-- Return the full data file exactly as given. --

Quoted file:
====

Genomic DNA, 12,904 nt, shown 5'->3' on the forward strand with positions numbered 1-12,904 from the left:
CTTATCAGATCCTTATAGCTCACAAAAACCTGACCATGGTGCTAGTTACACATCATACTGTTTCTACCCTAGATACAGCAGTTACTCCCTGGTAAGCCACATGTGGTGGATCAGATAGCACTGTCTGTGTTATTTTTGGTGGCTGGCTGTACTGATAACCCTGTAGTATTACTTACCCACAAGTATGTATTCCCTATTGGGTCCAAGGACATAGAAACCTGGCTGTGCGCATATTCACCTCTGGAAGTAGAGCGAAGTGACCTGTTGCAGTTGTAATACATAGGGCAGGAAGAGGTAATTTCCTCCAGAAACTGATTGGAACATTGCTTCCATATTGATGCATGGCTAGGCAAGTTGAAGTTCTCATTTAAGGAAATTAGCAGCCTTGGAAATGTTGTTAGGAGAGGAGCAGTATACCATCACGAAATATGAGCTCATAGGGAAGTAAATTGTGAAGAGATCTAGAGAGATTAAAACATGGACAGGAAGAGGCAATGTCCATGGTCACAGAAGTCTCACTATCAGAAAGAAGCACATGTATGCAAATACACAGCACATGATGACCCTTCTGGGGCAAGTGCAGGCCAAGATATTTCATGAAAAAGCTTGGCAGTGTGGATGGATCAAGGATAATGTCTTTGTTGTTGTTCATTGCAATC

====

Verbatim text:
Genomic DNA, 12,904 nt, shown 5'->3' on the forward strand with positions numbered 1-12,904 from the left:
CTTATCAGATCCTTATAGCTCACAAAAACCTGACCATGGTGCTAGTTACACATCATACTGTTTCTACCCTAGATACAGCAGTTACTCCCTGGTAAGCCACATGTGGTGGATCAGATAGCACTGTCTGTGTTATTTTTGGTGGCTGGCTGTACTGATAACCCTGTAGTATTACTTACCCACAAGTATGTATTCCCTATTGGGTCCAAGGACATAGAAACCTGGCTGTGCGCATATTCACCTCTGGAAGTAGAGCGAAGTGACCTGTTGCAGTTGTAATACATAGGGCAGGAAGAGGTAATTTCCTCCAGAAACTGATTGGAACATTGCTTCCATATTGATGCATGGCTAGGCAAGTTGAAGTTCTCATTTAAGGAAATTAGCAGCCTTGGAAATGTTGTTAGGAGAGGAGCAGTATACCATCACGAAATATGAGCTCATAGGGAAGTAAATTGTGAAGAGATCTAGAGAGATTAAAACATGGACAGGAAGAGGCAATGTCCATGGTCACAGAAGTCTCACTATCAGAAAGAAGCACATGTATGCAAATACACAGCACATGATGACCCTTCTGGGGCAAGTGCAGGCCAAGATATTTCATGAAAAAGCTTGGCAGTGTGGATGGATCAAGGATAATGTCTTTGTTGTTGTTCATTGCAATC